Features 1 minute 12 November 2017

Is Mexican Food On The Rise To Be Singapore's Next 'It' Cuisine?

It's time to bring more than just tortillas to your next Mexican-themed party.

trends Mexico

Tacos, burritos, guacamole.

Bring up any of these in conversation and it’ll naturally be assumed you’re talking about Mexican food. But the North American country’s cuisine goes beyond the tortilla wraps we are so familiar with.
“Singaporeans think and believe Tex-Mex is Mexican food. Tex-Mex is part Mexican, Spanish and American and it’s far from being authentic Mexican cuisine,” says Marcus Jilla, director and co-founder of Mex Out and Barrio by Mex Out.

But with the rise of more Mexican restaurants popping up in Singapore, our local dining scene just might be ready to change this misconception. Besides Mex Out and Barrio by Mex Out, there is also The Loco Group (who owns contemporary Mexican restaurant Super Loco and Lucha Loco) and US taco specialists The Lime Truck, which opened in PasarBella at Suntec City recently.


"People in general are better travelled today, and are more aware of the food cultures around the world. This makes them more receptive to authentic international flavours,” says chef Jason Jones, culinary director of The Loco Group.
“Mexico is a big country with all kinds of climates and terroirs. Mexican food is ingredient-driven, fresh and simple. Of course, there are a few exceptions where dishes are made of more complicated culinary preparations and techniques, but Mexican food is usually about extracting the most natural flavours of fresh produce,” says Jilla.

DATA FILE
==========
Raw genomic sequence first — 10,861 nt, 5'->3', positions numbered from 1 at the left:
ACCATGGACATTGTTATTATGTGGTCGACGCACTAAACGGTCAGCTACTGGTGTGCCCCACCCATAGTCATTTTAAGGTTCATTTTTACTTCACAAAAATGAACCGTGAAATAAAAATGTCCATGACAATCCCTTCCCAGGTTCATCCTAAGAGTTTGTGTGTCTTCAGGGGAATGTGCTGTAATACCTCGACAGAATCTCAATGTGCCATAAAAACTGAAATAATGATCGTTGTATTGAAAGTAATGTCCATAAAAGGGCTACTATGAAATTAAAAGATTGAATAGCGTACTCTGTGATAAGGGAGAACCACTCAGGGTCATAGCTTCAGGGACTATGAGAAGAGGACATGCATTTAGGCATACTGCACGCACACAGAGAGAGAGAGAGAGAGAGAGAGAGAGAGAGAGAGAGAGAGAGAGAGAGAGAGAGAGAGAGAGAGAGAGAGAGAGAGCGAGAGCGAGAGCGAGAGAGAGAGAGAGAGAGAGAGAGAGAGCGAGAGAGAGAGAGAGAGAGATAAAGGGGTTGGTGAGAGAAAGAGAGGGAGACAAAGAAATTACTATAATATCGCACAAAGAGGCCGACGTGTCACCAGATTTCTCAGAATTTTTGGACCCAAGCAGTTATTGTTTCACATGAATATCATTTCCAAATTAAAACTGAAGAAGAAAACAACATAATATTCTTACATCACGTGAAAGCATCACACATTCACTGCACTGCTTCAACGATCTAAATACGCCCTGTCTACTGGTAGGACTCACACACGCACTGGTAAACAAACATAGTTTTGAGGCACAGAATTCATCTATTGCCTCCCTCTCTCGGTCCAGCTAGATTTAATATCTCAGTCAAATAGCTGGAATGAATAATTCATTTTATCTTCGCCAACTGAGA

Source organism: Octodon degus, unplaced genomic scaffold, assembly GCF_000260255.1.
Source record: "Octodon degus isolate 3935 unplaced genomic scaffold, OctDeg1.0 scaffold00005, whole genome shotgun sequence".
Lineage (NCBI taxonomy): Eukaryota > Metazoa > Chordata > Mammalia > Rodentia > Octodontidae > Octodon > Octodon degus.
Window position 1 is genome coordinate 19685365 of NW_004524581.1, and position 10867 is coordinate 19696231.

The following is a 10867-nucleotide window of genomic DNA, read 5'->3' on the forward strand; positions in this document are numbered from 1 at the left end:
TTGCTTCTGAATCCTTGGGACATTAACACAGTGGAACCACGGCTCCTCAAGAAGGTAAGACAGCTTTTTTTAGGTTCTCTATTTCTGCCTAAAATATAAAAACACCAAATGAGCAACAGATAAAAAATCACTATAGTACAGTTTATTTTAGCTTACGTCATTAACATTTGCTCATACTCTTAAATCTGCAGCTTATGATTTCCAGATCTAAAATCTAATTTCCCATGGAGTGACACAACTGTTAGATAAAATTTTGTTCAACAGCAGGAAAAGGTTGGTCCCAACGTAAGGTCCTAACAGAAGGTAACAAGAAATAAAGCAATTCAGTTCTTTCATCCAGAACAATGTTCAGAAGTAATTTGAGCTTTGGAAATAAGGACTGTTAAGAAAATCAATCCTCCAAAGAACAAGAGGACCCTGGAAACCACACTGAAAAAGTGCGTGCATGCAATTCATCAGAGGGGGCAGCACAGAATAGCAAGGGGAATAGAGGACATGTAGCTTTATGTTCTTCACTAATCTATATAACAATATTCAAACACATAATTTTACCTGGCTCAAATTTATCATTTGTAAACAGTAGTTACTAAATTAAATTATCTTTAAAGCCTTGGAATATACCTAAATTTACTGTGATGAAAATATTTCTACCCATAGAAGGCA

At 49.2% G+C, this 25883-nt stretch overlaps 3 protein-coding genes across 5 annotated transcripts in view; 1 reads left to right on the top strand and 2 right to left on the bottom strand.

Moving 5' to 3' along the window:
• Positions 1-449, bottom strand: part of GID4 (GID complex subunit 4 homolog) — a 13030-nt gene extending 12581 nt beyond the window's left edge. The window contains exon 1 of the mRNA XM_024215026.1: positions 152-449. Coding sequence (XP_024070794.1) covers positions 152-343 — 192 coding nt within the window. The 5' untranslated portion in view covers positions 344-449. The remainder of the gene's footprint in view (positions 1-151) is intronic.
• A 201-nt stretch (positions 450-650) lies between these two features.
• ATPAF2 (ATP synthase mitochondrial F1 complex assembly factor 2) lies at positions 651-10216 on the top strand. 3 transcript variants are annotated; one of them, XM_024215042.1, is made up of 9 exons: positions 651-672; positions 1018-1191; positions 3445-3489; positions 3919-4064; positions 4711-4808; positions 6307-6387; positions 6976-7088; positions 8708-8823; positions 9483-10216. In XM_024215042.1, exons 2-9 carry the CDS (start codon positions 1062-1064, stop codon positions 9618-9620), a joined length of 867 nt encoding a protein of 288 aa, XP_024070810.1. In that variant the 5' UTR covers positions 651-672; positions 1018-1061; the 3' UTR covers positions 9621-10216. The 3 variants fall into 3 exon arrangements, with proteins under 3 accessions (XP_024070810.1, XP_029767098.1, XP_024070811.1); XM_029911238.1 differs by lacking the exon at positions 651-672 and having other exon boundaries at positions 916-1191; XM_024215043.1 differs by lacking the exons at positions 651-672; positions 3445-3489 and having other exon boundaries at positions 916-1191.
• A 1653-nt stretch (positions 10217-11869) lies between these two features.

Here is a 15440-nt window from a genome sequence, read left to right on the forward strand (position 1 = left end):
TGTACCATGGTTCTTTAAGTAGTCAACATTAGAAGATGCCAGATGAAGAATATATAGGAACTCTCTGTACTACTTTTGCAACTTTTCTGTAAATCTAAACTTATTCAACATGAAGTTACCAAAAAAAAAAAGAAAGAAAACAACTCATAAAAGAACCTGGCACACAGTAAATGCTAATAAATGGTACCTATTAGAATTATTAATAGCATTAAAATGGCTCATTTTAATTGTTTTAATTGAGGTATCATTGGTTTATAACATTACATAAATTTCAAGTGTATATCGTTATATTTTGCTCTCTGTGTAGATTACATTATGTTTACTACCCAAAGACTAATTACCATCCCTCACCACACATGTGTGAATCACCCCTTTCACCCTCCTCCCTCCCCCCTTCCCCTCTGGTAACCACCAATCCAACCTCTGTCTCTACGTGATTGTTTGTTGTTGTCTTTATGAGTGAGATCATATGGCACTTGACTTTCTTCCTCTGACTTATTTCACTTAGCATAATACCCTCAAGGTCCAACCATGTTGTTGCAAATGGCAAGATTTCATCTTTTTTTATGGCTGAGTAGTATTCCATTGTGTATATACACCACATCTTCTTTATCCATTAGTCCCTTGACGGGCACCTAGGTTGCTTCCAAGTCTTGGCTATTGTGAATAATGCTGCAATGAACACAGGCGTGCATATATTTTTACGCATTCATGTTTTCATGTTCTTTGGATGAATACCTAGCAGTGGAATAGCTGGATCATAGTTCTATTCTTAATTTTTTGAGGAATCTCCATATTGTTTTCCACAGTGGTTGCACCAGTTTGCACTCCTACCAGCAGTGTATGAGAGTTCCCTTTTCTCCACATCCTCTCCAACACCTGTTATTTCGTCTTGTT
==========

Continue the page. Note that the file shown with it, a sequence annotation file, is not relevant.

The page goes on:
Chiles en Nogada (chillies stuffed with meat and served with a cold walnut cream sauce)
Chiles en Nogada (chillies stuffed with meat and served with a cold walnut cream sauce)

One lesser-known Mexican dish, for instance, is Chiles en Nogada (chillies stuffed with meat and served with a cold walnut cream sauce). At Mex Out, the restaurant introduces their take on this traditional food by making the poblano pepper the main ingredient of their dish.

And Mexican food might not be as different from local cuisine as we think. “Even though we don't have it on the menu, tamales are exactly the same as Kuih Koci (a Malay dumpling made from glutinous rice flour and palm sugar),” says Jilla.

“But instead of using glutinous rice, we use corn flour. Tamales are even steamed in a banana leaf, just like how they do it with Kuih Koci.”

With similarities to be drawn with our local cuisine, perhaps the next wave of Mexican restaurants might even be a fusion of the two. Mex-Sin, anyone?

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